Maybe it is..but it reminds me of shopping at Shepler’s and Lone Star Ranch Wear with my family, of saddles and horses, of my Aunt Jane and the Johnson way of life.

My gift from Greg was the last one I opened. He had taken Kateley shopping and together they had chosen my gift.

Black leggings, a soft pink sweater, black booties, a black jacket, and a boho leather bag.

Perfect. Absolutely perfect.

You see, that’s another history story. My Mom and Mema spoiled me rotten, not just at Christmas but all the time and one of the things they always did shaped me into the woman I am.

You should always receive a whole new outfit to wear on Christmas day.

When my parents were living, we opened gifts on Christmas eve and I would receive so many outfits that both Mema and Momma would wait with anticipation to see which one I would show up wearing the next day.

I see gifts of clothing as gifts of knowing. It is a special intimacy to know the size and style of someone, to look at something and instinctively know.

“This is so perfect, absolutely perfect for them.”

Every year, I’ve received gifts from my clients that show how deeply our relationships have grown…from therapeutic sessions to a mutual kinship.

For the last three years, my clients have made sure I got new cowboy boots. I teased them that one bought the right boot, and the other bought the left, but it’s more than that.

I realize that, as I touch the bodies of these people, I’ve given them glimpses into my soul and they begin to understand me in ways that make me feel known and loved.

Books and calendars, journals, teas, chocolates, blankets, carved wooden bowls for oils, wine openers, paintings and gift cards have been placed in my hands and filled my heart.

Sometimes the gifts have made me feel as if I was the naked one. How could they know me so well when I’m the one touching them and not the other way around?

I have always accepted the gifts with gratitude but one time, I had to give a gift back. I’ve regretted that since then…but at the time, that turquoise,fringed jacket showed that I was known well by one and not by another.

It was absolutely perfect at the perfectly wrong time.

Like my Mema and Momma, I’m a giver of gifts. I love finding things as I’m out and about and knowing instinctively just who it would be perfect for.

I don’t wait for special occasions, for birthdays or holidays, although those do get honored.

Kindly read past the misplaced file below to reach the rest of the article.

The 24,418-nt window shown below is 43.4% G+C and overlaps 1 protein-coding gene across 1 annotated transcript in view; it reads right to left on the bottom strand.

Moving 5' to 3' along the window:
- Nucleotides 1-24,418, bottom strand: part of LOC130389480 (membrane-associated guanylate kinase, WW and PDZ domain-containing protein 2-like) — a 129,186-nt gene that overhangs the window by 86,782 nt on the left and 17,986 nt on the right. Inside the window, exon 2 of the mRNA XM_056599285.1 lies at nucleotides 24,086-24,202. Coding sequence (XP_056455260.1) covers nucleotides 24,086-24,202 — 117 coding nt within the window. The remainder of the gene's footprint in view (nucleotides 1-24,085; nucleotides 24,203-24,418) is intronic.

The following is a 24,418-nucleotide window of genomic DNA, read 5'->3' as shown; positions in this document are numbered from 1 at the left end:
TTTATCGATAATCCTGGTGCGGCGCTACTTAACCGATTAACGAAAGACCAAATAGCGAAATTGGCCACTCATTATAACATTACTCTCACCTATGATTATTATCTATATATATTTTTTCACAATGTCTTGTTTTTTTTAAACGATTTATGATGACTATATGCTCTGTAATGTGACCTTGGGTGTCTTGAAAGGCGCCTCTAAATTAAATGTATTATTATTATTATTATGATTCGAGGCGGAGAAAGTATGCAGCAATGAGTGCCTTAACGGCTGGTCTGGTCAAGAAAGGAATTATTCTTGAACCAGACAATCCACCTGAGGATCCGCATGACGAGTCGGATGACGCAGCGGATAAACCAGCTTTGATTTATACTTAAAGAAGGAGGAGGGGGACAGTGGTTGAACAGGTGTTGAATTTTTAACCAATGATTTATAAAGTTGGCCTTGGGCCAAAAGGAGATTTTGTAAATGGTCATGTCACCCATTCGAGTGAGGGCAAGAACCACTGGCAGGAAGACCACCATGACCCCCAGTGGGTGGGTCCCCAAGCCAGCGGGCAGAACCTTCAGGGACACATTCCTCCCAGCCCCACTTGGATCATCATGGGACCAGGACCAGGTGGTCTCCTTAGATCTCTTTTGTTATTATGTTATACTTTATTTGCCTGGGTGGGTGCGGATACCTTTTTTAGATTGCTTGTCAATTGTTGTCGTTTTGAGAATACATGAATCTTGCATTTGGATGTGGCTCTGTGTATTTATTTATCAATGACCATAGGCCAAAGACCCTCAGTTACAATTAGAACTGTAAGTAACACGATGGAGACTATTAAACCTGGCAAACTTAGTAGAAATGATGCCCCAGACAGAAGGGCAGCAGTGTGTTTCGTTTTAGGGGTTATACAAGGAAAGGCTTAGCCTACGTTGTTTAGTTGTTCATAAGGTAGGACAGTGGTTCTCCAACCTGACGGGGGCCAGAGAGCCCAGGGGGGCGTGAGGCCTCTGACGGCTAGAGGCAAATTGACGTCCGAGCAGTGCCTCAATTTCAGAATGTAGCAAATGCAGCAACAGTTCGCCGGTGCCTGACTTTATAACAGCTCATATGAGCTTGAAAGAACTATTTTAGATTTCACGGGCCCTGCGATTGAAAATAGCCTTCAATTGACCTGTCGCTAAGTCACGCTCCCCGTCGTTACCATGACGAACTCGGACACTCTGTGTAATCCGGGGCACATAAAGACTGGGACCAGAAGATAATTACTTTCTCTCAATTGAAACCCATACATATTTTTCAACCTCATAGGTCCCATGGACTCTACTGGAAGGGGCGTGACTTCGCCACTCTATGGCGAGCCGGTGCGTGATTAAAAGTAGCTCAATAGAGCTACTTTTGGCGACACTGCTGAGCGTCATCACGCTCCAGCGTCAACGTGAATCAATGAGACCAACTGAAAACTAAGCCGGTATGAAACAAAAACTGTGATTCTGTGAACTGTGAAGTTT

Instead, like the women that raised me, I like to give unexpected little presents, ways of making those that share my life feel known and loved.

Sometimes, though, I have to catch myself and hold my horses. It’s one thing to know someone well enough to see something for them and want to get it…and it’s another thing to actually give it.

It could be absolutely perfect at the perfectly wrong time.

I’ve had to learn to give and receive with clarity and intention, to make sure my heart is in the right place, to give and receive with love, with respect and with understanding….the invisible gifts that matter just as much as those that are wrapped in shiny paper and tied with bows.

Giving gifts is an absolutely perfect way of showing a grateful heart..it’s also an absolutely perfect way to find out how well you are known and loved.

I will give.

I will receive.

And I will be grateful for both.

πŸ‘£πŸ’—Jeanna’ Mead

6 33 a.m. 12-30-18

Www.jeannasoul.com

One Thin Slice

In the week leading up to Thanksgiving, Mema and Momma cleaned the house from top to bottom. Mema dug out the Thanksgiving tablecloths and napkins and her heavy gold flatware.

We rearranged all the furniture to make room for extra tables to hold all the food.

With 22 family members coming, Thanksgiving was a special time.

A long dessert table draped with a beautiful lace tablecloth was placed along the wall in the den. Another long table went in front of the large picture window, close to all the electrical outlets so the warming plates could be plugged in.

Mema spent hours going through familiar cookbooks and scraps of yellowed clippings piled high in boxes,trying to decide what dishes to make this year.

Eggplant casserole, sweet potatoe casserole, green bean casserole-all those were on the “must have” list.

Mashed potatoes and gravy,turkey and dressing,cranberry relish and deviled eggs…the list grew longer.

Momma,on the other hand,knew all her recipes by heart- she never had to look at a recipe because her cakes and cookies were “hers.”

She had made them for every holiday for so long that they were engraved in her memory. She made chocolate fudge sheet cake,prune cake,cowboy cookies and tea cake cookies from scratch.

Momma baked the chocolate pecan pie and Mema made the “regular” pecan pie, German chocolate cake and all the “whipped topping” pies-chocolate,lemon,buttermilk custard.

Three days before Thanksgiving,with all the final choices made and list n in hand, Mema, Momma and I went to the grocery store.

My job was to hold the list and check off everything as we walked along the aisles and to make sure we didn’t leave the store without some essential ingredient.

When we all got back home,the groceries were spread out; butter and eggs,vanilla and cocoa, sugar and spices to one side.

All the canned goods were stacked together;the recipes were laid on top. The turkey was put in the garage fridge to thaw.